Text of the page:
Because I am an ex-patriot, I didn't receive a census form to fill out. The government keeps a loose tab on the number of American citizens living abroad, but it doesn't seek to quantify our lives in any meaningful way beyond making sure we still fill out our tax forms every April. But I heard via talk radio and the blogs that Uncle Sam was particularly picky about who makes up the average American household. Specifically he wanted to know about the genetic make up of people's children beyond their preferred racial/ethnic designation. If a person was blessed with children were they biological or adopted?
On the surface it seems a very celebrity magazine type of question. How many times, for example, have Brad and Angie's kids been parsed by their bio or adopted status for the public to ponder before consuming? Being adopted myself, I have always been a bit offended by the media's near-fetish with idea that a celebrity's child needs to be classified as "womb-grown" or "acquired". What difference does that make? And is it anyone's business really?
The census question deeply offended many adopted parents. I can understand why though I don't count myself offended on my own parents behalf because neither of them ever expressed much outrage when the topic of the adoption of myself and my siblings came up. We were adopted. They were adoptive parents. And we were not any different than any other family in our community in terms of function. End of discussion.
I had cause to think about this "being adopted" thing a bit more on my last holiday in the states. Taking a day to explore my hometown, as one who doesn't live there anymore, I ran across the building that was once the home for unwed mothers. It's owned by the Catholic church and is home to a site of perpetual adoration now. I had my husband stop the truck, so I could get out and snap a photo or two of a place where my birth-mother and I had once "lived" together so long ago.
As I wandered the front lawn, I surveyed the many windows and wondered which room was hers, and if there were any evidence of her stay tucked away in an old file cabinet or dusty boxes in storage. When I was talking a bit with my mom later, she recalled that my birth mother had been a local girl. Something I had never know.
"How did you know that?" I asked.
"It was her last name," Mom said. "I just remember thinking that it was a common local one."
"You knew her name?" I was surprised. "I didn't know they told parents the birth mom's name."
"Oh, it was in the papers they gave us. Your dad insisted on burning all that. I always wished I'd stood up to him about that. It's wasn't his right to do that."
I have never tried to find my birthparents. I don't want to disturb their lives. I felt that if they wanted to know me, it was easier for them to simply contact the agency I was adopted through to ascertain my whereabouts than for me to search.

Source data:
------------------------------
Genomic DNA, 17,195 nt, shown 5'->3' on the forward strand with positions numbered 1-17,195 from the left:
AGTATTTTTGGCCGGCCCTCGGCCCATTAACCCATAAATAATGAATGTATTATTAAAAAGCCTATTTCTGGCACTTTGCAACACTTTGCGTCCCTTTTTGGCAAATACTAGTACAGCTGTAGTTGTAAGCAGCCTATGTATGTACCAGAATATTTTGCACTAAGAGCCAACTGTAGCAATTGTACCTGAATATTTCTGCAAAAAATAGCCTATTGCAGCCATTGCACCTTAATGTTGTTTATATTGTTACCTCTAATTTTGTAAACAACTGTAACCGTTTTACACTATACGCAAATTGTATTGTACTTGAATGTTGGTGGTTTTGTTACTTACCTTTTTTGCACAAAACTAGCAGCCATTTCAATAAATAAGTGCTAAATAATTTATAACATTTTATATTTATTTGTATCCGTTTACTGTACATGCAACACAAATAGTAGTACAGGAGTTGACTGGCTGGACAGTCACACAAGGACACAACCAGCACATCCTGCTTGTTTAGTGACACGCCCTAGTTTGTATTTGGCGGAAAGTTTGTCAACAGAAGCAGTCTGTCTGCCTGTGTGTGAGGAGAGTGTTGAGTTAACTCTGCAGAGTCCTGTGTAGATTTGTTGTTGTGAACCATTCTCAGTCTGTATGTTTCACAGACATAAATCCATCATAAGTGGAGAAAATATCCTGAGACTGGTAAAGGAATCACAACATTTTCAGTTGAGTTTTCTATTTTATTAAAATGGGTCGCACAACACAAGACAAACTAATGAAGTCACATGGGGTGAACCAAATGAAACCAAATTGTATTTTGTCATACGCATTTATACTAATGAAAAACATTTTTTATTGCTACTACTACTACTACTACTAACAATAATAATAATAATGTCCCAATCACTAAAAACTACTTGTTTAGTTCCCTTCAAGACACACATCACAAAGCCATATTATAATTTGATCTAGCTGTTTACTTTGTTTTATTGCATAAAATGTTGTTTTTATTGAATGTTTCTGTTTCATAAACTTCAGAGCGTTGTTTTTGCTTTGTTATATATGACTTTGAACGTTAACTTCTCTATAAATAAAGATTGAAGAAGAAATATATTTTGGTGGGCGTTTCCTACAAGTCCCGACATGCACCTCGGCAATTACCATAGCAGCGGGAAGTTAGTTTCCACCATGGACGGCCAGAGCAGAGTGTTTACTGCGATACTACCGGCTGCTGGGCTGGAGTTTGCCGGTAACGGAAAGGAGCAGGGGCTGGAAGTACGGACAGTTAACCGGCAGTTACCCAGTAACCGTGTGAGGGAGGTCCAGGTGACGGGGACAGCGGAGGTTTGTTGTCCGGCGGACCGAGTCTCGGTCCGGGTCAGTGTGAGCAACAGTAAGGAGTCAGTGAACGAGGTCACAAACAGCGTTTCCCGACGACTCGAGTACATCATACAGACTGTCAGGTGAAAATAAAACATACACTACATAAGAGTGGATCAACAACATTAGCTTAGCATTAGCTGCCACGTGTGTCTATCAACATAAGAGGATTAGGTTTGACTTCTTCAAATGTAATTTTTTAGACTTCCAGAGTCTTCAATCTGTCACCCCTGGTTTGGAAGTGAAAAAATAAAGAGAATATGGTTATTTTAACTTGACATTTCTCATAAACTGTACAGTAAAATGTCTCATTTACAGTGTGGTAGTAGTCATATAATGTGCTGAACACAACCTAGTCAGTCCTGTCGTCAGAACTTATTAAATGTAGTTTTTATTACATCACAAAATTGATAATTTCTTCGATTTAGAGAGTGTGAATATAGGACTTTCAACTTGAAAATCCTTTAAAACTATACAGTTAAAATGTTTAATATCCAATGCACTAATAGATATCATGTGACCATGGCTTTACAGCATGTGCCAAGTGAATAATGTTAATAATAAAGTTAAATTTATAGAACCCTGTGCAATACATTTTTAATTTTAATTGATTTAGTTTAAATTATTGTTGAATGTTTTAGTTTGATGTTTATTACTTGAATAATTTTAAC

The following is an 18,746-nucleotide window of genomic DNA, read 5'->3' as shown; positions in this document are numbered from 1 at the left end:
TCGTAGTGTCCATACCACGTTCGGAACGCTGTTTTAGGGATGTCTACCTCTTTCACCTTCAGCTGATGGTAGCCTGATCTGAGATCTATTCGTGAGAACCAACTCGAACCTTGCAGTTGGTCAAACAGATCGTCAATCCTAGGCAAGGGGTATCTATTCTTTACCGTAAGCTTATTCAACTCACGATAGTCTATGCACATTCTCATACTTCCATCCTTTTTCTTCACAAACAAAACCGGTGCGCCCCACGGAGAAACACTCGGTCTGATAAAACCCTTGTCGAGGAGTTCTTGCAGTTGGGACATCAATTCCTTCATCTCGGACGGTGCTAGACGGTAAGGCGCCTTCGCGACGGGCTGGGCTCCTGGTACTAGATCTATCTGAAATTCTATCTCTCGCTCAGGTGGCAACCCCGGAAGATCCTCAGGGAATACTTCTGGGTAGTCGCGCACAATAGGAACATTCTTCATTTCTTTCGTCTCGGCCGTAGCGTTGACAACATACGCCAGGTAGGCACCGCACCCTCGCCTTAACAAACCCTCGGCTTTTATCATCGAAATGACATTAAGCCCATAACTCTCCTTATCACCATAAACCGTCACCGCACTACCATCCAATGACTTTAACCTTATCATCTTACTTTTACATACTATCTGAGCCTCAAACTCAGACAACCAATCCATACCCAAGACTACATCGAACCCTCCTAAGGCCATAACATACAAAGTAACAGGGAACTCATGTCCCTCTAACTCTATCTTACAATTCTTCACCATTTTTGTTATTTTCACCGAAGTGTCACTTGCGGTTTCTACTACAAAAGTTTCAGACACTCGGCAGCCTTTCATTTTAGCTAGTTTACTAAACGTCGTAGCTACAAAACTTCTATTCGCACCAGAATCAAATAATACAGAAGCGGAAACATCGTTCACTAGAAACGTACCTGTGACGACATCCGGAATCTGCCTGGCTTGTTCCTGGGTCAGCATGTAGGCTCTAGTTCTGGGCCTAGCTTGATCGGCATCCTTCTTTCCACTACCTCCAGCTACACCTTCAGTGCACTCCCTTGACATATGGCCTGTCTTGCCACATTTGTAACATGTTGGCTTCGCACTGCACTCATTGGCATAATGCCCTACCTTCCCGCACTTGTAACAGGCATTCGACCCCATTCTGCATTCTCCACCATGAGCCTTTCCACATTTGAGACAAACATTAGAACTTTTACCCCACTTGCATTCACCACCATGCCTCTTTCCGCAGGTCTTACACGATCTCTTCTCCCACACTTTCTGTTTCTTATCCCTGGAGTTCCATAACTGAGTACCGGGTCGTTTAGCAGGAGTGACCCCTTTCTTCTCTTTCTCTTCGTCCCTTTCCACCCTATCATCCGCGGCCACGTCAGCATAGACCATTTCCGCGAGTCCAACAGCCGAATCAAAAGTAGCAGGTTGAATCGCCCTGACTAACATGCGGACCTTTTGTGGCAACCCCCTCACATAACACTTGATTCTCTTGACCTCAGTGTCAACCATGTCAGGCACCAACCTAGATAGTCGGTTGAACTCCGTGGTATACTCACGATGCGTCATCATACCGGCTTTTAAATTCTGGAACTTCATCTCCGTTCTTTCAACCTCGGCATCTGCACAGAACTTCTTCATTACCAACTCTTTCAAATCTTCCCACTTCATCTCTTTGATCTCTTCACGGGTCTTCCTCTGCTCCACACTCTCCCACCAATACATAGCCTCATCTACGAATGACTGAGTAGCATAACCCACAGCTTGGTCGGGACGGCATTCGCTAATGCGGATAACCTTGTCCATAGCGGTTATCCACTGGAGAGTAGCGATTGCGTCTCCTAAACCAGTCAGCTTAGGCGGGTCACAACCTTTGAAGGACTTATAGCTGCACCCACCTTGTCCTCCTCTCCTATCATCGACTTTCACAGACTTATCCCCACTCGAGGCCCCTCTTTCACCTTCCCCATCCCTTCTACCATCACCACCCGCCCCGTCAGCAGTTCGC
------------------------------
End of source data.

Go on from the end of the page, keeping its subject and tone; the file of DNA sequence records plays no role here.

My younger sister searched out her adopted mother several years ago. She maintains a relationship with her that is more friends than mom/daughter. Kate admits to being sometimes over-whelmed by the emotions that pour through the telephone when they speak every few months.
"I told her she has to stop crying whenever we talk," she told me.
But Kate is her only child. How can she not be flattened every time she has a chance to communicate with a daughter she never expected to know at all?
Her birthfather refused contact. He has other six children and lives in the same small town where he and my sister's birthmother were high school sweethearts. He'd wanted to marry her and raise Kate, but she saw that they weren't meant to be together. He still hasn't gotten over that, so he continues to decline contact.
During a weekend class I took for my education master's years ago, I ran across a woman from this small town who reminded me so much of my sister, I had to call her and tell her about it. She looked to be a bit younger but the face, the voice, the gestures - they were my sister.
When my late husband and I were trying desperately to have a child, and the options came down to IVF or adoption, I let him presuade me to IVF. I have to admit I was easily persuaded. I wanted that biological connection. It was important in a way I really can't explain.
People with biological ties take for granted the physical features that mirror their own at family gatherings. They know who they take after in terms of personality and skills. There is a grandmother, auntie or cousin who they remind everyone of, or they are mistaken on the phone for their mother or sister.
I look at my daughter and mostly see her dad. She looks more like him than me. But she has my chin, my long arms and legs, and she has always thrown a ball like a boy - just like me - and she can't carry a tune in a bucket - just like me. Her eyes change color with her mood like mine do, and her hair is thick and unruly too. She is my only tie to a genetic line I will never know anything about and that's a big deal.
It doesn't mean I don't love my mom and dad or that I don't consider their biological family my family. It's just a fact of my existence. Something I don't expect people who are not adopted themselves to understand. And it's why I do get, even if I think it's unwarranted, the "obsession" society has with quantifying bio and adopted children because on some level, for reasons that are varied and personal to each of us - it matters.
Original post to 50-Something Moms Blog.